1. I really like your GDP reducto: households (aka me) are the real capitalists. Makes perfect sense.

    I'm trying hard to understand the notion of GDP, or perhaps more precisely, our national economy. Does the way in which we attempt to measure our economy, GDP, the best method to affix a measurement? The reason I ask this question is because of the way GDP captures G.

    People rightly protest that if we reduce government spending, GDP will decrease. But is this a valid argument? Simply increasing G for the sake of keeping GDP positive isn't necessarily a good thing. It creates malinvestment, can lead to inflation, and can create large deficits with debt service.

    So, is there a better way to think of our national economy than GDP? Or do we need to think of it at all (at such an aggregate level)?

  2. Brad,

    You ask good questions. The first, and most important, point to make is that national accounting is necessarily ex post, or after the fact. In other words, it does not describe an operational relationship. Thus, the response to decreasing G is the following: it may reduce GDP, or it may increase GDP. It may reduce it because no spending will come to take the place, or it may rise because government is getting out of the way of some other spending.

    I unfortunately don't think there's a better measure, right now, of national income than GDP. Nevertheless, I think GDP is bad, and becoming worse, because so much of peoples' pleasure now is available for free. Think of Facebook, online books, online TV (e.g. Hulu)- all kinds of stuff available for the price of monthly internet service.

    I also think thinking about this stuff on a national level is simply an arbitrary stopping point. I do not think it is sensible in an economic way - but it is sensible in a political way.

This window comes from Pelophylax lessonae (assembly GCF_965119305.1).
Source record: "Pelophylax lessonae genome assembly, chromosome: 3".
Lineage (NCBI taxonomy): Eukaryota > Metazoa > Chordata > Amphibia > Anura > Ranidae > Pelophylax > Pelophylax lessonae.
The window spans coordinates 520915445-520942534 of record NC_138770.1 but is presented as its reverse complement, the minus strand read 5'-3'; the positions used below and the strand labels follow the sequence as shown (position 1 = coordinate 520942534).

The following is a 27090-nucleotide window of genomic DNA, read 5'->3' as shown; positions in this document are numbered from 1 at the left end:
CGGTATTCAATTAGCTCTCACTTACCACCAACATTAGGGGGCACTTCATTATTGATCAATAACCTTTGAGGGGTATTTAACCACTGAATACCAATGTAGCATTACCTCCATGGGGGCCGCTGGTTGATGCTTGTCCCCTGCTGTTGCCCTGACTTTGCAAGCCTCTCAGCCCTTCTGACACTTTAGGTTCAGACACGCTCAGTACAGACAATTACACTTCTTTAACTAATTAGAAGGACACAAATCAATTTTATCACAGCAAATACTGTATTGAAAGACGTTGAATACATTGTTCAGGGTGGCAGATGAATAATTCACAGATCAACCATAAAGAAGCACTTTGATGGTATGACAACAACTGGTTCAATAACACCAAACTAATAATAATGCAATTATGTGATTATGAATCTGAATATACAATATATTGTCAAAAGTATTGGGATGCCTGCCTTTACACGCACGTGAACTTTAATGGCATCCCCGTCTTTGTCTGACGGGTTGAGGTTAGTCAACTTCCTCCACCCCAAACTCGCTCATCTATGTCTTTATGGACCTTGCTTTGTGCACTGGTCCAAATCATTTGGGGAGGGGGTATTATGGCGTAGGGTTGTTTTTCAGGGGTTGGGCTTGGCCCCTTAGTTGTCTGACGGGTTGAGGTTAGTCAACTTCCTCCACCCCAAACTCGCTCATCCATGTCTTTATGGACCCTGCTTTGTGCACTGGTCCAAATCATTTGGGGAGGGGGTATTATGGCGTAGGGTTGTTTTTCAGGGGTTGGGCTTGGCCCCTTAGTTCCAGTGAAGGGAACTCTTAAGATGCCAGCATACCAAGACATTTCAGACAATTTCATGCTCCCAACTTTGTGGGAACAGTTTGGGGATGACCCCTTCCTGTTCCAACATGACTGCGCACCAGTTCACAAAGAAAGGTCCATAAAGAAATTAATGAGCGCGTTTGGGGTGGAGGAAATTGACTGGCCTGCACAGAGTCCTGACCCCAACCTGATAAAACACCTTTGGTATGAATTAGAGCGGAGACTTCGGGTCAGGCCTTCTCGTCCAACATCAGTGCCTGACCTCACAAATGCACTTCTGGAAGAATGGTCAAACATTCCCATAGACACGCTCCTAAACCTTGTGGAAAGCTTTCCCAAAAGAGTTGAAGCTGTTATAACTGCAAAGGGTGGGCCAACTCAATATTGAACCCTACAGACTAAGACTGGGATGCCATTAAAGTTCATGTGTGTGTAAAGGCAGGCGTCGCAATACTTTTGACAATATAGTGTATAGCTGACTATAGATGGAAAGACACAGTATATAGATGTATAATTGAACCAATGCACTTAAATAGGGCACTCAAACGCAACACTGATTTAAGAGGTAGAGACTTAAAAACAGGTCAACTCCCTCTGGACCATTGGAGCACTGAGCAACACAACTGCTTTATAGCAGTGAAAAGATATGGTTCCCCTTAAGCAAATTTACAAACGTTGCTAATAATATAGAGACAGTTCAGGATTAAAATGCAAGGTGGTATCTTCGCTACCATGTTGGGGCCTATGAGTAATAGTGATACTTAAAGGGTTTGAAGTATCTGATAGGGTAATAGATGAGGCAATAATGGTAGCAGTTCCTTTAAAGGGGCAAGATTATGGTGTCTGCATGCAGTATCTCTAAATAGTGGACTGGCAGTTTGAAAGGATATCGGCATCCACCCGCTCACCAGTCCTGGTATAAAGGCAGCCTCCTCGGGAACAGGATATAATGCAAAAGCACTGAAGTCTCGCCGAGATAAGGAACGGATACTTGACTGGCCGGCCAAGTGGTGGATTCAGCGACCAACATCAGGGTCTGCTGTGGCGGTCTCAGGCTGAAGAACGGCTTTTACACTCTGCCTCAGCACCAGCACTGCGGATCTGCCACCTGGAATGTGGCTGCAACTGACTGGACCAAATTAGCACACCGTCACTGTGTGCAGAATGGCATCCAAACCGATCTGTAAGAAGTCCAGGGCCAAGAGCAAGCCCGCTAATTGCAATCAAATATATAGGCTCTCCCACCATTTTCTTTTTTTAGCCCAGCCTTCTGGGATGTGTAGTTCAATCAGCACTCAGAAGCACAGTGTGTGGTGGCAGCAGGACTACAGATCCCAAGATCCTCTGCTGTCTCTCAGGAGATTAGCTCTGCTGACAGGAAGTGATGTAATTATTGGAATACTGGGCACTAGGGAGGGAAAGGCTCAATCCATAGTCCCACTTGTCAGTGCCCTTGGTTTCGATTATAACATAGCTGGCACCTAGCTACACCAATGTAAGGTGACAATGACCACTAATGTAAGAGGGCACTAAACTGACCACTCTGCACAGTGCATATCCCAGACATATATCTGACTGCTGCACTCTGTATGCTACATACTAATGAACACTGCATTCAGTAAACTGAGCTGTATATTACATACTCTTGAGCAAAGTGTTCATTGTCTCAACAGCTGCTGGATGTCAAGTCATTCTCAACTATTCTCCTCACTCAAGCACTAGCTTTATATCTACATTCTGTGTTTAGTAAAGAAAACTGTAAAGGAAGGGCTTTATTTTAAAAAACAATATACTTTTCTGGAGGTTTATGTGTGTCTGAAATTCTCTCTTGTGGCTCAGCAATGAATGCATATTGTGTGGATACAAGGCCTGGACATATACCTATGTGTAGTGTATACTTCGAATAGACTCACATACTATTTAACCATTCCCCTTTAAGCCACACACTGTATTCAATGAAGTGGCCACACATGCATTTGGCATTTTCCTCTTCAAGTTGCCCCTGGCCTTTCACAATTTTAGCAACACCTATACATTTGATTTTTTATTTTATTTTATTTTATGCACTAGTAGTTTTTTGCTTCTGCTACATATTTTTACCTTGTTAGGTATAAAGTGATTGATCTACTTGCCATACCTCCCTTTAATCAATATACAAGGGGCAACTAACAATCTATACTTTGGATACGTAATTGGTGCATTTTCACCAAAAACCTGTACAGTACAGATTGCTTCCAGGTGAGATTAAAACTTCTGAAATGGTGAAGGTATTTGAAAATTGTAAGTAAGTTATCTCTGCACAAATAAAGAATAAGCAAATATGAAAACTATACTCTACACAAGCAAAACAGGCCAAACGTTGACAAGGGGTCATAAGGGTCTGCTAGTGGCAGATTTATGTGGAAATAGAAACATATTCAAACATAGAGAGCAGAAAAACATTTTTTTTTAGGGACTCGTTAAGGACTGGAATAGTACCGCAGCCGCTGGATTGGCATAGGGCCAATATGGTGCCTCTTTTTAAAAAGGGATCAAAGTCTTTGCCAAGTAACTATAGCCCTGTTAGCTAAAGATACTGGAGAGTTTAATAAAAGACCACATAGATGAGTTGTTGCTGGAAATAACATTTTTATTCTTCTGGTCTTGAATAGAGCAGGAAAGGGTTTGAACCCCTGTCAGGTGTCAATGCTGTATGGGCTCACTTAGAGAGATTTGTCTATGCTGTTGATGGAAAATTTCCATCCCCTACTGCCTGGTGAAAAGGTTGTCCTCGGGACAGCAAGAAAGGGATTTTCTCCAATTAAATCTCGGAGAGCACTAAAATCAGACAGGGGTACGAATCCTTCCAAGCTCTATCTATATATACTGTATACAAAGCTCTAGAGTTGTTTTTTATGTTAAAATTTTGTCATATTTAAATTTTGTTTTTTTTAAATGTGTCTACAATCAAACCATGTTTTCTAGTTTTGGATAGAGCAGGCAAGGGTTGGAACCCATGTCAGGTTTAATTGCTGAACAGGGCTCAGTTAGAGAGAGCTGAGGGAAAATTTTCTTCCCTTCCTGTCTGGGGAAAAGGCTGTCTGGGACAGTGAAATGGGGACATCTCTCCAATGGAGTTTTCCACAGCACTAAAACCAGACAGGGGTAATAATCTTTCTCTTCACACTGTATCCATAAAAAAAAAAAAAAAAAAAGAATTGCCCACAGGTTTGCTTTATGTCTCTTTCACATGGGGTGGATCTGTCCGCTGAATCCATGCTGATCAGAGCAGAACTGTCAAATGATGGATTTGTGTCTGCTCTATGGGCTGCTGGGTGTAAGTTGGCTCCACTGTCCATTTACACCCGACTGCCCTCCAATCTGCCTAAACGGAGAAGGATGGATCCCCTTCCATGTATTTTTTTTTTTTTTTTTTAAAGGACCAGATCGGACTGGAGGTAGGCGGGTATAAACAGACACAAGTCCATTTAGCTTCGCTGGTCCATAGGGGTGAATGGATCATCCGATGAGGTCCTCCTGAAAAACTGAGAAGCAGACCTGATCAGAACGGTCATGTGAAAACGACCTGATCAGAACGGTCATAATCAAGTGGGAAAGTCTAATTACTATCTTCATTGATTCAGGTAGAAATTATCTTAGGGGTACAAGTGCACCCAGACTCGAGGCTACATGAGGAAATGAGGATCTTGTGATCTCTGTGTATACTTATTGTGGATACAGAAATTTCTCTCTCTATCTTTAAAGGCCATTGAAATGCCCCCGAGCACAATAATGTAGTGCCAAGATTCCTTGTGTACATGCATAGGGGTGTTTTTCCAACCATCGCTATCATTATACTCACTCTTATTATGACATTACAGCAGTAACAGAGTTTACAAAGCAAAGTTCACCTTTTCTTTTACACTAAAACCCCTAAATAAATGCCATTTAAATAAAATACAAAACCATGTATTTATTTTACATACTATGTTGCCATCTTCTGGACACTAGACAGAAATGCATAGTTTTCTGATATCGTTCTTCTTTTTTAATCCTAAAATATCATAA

3. My issue with GDP is that as an aggregate it masks what is really going on. For example, if you have two countries, A and B, that both produce 1 unit of X per year, both countries have a GDP of 1. However, if A destroys each unit of X, and B does not, after 5 years, B is 5 times wealther than A. This is beside the obvious problem that government, too, does not contribute to GDP in the way that matters most: wealth creation. We need a measure of that.

  4. I don't know how much this really means. You could have dropped S instead of I and concluded that businesses make savings decisions. Or you could have dropped half of both and concluded that they each make half the decision for the other. The income equation is just an accounting identity. You can't derive any statements like "X does Y from it".

  5. Daniel,

    Congratulations for getting the whole point of my post! They are just accounting identities. The reason I chose to retain S is that, temporally, savings must precede investment. Also, it's a standard neoclassical micro-economic assumption to say "households own the business."